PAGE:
When I arrived at Piedmont Biofuels, people were asking me how I first heard about it and what my true interest in biodiesel was.
I thought, and thought, and honestly couldn’t answer the first question off the top of my head. All I knew was that last summer, while riding my bike down the Pacific Coast Highway, I knew I needed to get my butt doing something worthwhile when I finished my trek, so I started looking. I surfed the web and found this place about an hour away from where I went to college that made biodiesel and, more importantly, took in interns to learn and work in the industry. At that point I was pretty much sold and, after driving 3000 miles from sunny California to North Carolina, I interviewed and started work the next week.
Like many interns before me, I moved into White…I’m sorry…Casa Blanca, on Rachel’s property and found myself surrounded by a very new way of life. I, admittedly, come from your average American suburban neighborhood in northern New Jersey. The lawns are all perfectly manicured, the soccer moms shuffle their kids from practice to practice in their Lexus SUV, and you may never meet the person who lives across the street. That wasn’t The Bend in the Road. The Bend had something more special than perfect lawns and fancy Japanese cars; it had community. I moved into a place where you didn’t have to lock your doors, mostly because there was no key, but even if there was you wouldn’t need to because you trust the people around you. A place where Tuesday Night Potluck meant local food, beer, and crokinole over at Trout’s Farm with Bob and Camille. Needless to say it was a pretty special place.
The work was, I hate to say it, fun. I interned in oil collections and marketing and had the idea that I would come in and double Piedmont’s WVO intake in a matter of months. I was wrong. Though it should be noted (this is the point where I brag) that I got four new oil accounts, which is four more accounts than any other recent intern had acquired or even come close to. I also got the opportunity to ride around in the “grease truck” with Lyle and help collect thousands of gallons of used cooking oil. There is a saying at Piedmont that if Lyle asks you to get in a truck, get in because you’ll learn something new and hear stories you’ll never forget. Its true. Lyle turned oil collecting into a worthwhile history lesson, and a chess lesson, and a time to fix the world’s problems all interspersed into a day where we pick up 1500 gallons of used cooking oil.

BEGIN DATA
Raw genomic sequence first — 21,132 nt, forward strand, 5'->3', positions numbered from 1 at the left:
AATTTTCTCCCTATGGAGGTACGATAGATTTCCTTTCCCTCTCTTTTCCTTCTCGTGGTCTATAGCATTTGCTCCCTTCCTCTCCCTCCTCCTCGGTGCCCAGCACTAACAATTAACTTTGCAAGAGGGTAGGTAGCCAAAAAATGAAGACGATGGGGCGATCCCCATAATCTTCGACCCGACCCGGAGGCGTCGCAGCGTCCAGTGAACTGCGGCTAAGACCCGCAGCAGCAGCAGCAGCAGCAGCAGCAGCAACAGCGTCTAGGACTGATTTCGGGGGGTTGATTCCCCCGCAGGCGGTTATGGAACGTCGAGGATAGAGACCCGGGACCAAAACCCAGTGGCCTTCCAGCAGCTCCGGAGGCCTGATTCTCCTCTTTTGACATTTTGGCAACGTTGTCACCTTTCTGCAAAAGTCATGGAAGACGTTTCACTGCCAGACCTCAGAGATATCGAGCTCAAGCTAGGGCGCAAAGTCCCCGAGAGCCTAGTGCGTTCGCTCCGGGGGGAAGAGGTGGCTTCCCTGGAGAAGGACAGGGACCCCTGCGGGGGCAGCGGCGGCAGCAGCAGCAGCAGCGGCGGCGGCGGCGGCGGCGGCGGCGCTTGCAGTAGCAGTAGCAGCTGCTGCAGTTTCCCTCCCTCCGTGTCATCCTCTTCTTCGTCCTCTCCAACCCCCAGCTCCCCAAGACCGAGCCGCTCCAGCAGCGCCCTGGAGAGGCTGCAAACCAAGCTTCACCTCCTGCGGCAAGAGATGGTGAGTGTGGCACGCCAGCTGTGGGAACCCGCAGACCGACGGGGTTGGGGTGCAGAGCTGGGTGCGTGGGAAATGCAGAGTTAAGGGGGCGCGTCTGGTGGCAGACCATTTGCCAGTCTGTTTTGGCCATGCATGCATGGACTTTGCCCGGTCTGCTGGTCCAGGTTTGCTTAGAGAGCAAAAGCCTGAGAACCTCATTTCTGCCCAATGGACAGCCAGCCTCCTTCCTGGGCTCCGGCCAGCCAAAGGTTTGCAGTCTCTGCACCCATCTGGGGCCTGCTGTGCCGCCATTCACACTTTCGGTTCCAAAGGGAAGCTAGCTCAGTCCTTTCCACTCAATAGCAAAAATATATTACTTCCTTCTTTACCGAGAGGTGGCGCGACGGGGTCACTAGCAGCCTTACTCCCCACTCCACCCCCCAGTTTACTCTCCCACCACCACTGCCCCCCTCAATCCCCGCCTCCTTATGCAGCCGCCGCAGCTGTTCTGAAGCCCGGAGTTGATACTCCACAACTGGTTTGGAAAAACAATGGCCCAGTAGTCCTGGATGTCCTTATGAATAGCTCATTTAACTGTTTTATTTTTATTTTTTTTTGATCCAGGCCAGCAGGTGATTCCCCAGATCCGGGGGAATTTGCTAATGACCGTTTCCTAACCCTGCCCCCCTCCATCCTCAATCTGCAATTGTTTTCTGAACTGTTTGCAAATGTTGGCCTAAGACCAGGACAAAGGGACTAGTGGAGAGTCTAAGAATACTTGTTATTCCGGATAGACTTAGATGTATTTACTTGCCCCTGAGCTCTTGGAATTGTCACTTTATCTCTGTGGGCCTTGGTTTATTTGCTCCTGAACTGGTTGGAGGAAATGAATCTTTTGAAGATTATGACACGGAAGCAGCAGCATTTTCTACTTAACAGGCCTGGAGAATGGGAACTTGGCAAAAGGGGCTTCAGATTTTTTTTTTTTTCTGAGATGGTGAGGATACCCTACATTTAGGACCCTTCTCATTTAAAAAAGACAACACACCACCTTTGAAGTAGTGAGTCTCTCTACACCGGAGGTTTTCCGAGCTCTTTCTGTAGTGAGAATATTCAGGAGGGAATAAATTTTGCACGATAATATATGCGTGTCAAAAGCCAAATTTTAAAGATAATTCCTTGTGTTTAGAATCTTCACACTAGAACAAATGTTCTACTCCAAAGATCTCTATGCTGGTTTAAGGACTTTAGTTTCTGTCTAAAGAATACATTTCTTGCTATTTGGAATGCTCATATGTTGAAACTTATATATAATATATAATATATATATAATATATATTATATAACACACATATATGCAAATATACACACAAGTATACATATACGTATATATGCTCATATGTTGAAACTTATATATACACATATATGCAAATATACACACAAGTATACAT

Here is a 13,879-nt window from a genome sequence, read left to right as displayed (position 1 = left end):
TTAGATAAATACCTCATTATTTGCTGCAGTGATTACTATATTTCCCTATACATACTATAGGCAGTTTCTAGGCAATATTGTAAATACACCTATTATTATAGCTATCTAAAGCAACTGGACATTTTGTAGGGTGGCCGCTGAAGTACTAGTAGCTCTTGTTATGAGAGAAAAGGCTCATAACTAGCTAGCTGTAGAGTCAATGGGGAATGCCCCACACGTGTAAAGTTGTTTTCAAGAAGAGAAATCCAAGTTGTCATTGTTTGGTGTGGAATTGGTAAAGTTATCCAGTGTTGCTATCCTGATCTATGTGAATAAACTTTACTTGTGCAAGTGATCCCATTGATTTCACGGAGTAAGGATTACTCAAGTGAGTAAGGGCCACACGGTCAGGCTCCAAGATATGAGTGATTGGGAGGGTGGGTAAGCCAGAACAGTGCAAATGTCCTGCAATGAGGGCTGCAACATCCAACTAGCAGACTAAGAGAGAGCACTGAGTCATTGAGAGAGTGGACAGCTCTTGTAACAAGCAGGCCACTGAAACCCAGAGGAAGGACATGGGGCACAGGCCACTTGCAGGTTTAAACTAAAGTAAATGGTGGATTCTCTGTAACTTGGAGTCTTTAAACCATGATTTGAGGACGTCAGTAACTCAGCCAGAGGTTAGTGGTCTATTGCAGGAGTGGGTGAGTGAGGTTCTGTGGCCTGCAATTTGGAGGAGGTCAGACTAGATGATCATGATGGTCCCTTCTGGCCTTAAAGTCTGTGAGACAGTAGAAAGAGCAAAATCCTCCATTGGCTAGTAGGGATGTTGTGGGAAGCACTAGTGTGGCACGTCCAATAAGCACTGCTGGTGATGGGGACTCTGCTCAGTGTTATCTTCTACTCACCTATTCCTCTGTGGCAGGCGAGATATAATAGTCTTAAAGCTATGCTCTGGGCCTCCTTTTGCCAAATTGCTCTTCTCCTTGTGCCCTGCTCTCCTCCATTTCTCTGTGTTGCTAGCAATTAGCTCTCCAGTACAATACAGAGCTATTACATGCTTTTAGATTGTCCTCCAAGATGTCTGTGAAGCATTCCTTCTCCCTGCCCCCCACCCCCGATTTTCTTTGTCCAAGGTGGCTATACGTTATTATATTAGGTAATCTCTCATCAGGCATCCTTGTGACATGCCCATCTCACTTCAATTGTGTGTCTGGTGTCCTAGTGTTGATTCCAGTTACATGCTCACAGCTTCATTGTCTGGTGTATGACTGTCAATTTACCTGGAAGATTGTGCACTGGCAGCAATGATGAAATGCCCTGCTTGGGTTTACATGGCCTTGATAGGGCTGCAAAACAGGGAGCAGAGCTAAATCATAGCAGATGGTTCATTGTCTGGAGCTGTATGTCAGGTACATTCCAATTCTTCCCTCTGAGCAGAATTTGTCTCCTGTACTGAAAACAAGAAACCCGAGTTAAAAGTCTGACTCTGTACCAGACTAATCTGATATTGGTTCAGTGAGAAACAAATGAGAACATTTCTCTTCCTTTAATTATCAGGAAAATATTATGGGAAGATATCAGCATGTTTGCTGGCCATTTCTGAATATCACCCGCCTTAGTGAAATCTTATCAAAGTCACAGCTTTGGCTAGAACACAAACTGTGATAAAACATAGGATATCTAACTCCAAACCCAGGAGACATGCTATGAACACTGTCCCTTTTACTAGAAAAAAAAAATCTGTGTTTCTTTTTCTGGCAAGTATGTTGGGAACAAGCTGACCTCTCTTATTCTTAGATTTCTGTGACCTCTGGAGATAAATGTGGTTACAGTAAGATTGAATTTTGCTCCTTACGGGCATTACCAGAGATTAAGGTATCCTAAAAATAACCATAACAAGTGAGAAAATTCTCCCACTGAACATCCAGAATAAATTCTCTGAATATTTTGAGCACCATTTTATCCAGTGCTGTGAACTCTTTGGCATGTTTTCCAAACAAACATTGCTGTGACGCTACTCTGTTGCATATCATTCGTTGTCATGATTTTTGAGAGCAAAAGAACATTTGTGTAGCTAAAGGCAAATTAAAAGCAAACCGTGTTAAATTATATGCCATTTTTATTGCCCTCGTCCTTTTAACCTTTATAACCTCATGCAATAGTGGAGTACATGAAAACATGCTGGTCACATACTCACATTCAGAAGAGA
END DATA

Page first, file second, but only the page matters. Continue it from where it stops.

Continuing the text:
To answer that second question from the beginning of this reflection, the reason I’m interested in biodiesel is probably for all the same reasons why anybody is interested in biodiesel, or wind energy, or solar power for that matter…because it makes sense. And I think that’s what I like most about Piedmont. It makes sense too. The people are focused on things that actually matter like growing their own food and making a usable fuel that comes from a restaurant 30 miles away instead of a desert 7000 miles away. I’ll always remember the people I met there and honestly can’t thank them enough for all the knowledge they imparted on me along the way.
I know that I will return to Piedmont at some point in my life know that when I show up at 220 Lorax Lane, I’ll be greeted by smiling, familiar faces who might be smudged with a little bit of dirt and grease, but smiling nonetheless.